Kanye West-Approved Steve McQueen Photograph Debuts at Tate Britain
Tate Britain’s newest exhibition, titled “Fighting History,” brings Steve McQueen’s Lynching Tree, a photograph of a poplar tree once used for hanging slaves, to the UK for the very first time.
The British artist and Oscar winner found and photographed the tree while scouting locations near New Orleans for his renowned 2013 full-length film, 12 Years a Slave (see Oscar Puts Steve McQueen Beyond Contemporary Art).
The loaded photograph has only been shown in an art context previously as part of McQueen’s 2013 retrospective at the Schaulager in Basel.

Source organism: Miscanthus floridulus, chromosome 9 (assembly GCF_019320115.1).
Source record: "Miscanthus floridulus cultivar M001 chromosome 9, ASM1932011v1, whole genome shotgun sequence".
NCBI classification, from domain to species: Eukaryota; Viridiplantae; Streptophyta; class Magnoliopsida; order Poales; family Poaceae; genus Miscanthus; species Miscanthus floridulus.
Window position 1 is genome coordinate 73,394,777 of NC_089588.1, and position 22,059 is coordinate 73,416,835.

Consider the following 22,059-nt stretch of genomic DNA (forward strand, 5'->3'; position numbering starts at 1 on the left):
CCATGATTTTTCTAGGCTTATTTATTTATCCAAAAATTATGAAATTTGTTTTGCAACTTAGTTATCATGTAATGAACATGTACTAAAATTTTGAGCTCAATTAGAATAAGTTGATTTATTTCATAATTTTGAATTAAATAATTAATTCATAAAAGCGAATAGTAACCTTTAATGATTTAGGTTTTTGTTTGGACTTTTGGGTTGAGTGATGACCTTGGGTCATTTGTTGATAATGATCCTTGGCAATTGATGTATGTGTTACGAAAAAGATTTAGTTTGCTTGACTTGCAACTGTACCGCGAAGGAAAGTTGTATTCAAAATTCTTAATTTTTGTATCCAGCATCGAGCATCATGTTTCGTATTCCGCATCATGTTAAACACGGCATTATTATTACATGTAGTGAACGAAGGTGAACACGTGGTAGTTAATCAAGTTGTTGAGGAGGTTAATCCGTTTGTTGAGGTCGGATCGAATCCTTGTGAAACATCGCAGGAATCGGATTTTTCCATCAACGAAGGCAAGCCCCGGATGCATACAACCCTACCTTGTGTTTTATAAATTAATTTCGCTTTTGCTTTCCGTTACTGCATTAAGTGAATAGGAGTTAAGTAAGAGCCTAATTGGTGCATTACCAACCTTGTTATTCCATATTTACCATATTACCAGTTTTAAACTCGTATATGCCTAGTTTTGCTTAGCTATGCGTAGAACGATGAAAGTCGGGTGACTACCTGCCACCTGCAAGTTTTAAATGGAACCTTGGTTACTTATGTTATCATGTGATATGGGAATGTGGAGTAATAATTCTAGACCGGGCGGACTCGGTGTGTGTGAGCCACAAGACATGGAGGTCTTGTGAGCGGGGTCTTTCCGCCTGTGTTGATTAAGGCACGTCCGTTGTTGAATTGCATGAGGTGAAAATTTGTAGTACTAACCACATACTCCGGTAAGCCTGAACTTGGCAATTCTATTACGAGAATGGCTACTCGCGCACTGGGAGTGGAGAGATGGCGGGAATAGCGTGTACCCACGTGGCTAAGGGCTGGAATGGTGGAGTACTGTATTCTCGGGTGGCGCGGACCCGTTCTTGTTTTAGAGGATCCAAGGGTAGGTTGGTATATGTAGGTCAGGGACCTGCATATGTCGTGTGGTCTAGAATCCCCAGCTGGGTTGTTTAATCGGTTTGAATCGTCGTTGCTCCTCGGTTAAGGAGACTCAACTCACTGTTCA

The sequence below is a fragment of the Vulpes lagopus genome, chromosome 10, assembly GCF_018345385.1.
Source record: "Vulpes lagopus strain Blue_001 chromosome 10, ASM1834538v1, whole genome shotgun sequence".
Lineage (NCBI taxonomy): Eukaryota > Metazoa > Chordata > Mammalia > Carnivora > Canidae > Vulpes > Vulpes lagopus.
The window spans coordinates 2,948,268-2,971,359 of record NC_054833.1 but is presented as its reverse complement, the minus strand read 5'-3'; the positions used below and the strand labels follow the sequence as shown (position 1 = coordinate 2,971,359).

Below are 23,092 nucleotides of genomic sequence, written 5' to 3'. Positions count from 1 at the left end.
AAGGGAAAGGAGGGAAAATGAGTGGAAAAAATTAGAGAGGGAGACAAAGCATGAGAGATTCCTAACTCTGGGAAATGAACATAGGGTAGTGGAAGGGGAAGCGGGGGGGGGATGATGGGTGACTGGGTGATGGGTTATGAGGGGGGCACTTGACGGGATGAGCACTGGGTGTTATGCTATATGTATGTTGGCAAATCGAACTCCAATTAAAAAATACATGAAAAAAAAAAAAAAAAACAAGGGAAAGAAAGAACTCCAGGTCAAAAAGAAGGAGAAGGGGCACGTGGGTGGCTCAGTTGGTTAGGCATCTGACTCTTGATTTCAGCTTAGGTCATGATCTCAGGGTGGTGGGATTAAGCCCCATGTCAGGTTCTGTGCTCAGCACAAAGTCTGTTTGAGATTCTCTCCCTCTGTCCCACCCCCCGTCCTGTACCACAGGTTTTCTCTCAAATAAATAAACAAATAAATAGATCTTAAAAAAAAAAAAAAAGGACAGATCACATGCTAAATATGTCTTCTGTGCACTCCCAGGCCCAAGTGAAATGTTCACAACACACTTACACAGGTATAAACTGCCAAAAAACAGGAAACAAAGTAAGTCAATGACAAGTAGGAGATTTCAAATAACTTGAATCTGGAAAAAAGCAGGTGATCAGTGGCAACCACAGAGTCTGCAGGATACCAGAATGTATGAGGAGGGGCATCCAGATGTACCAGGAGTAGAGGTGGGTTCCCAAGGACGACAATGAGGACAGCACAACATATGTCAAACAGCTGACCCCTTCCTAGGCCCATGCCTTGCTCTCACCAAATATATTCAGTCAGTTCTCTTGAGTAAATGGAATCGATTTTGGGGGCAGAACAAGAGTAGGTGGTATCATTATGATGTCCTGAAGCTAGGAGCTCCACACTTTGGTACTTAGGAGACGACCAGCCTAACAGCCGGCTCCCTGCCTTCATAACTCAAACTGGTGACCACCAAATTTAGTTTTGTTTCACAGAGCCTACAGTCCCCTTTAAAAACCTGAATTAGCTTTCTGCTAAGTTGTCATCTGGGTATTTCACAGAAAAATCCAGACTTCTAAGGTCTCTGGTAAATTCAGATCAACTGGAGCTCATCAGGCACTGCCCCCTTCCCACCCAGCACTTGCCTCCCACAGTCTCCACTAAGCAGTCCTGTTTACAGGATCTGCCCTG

But that same year, Kanye West also used the image as a backdrop for his performance of Blood On The Leaves at the MTV Video Music Awards, which also features a sample from Nina Simone’s powerful cover of Abel Meeropol and Billie Holiday’s 1939 song, “Strange Fruit.”
In 2013, West put the image on his homepage, explaining, “those who were murdered are buried in the ground around the tree.”
“It is a very simple and direct image,” Tate curator Greg Sullivan told the Independent. “It evokes history so effectively without any people in it.”
McQueen’s Lynching Tree is now hanging at Tate Britain next to paintings by John Singleton Copley, JMW Turner, Richard Hamilton, and Dexter Dalwood.
“Fighting History” is on view at Tate Britain, London, from June 9-September 13, 2015.
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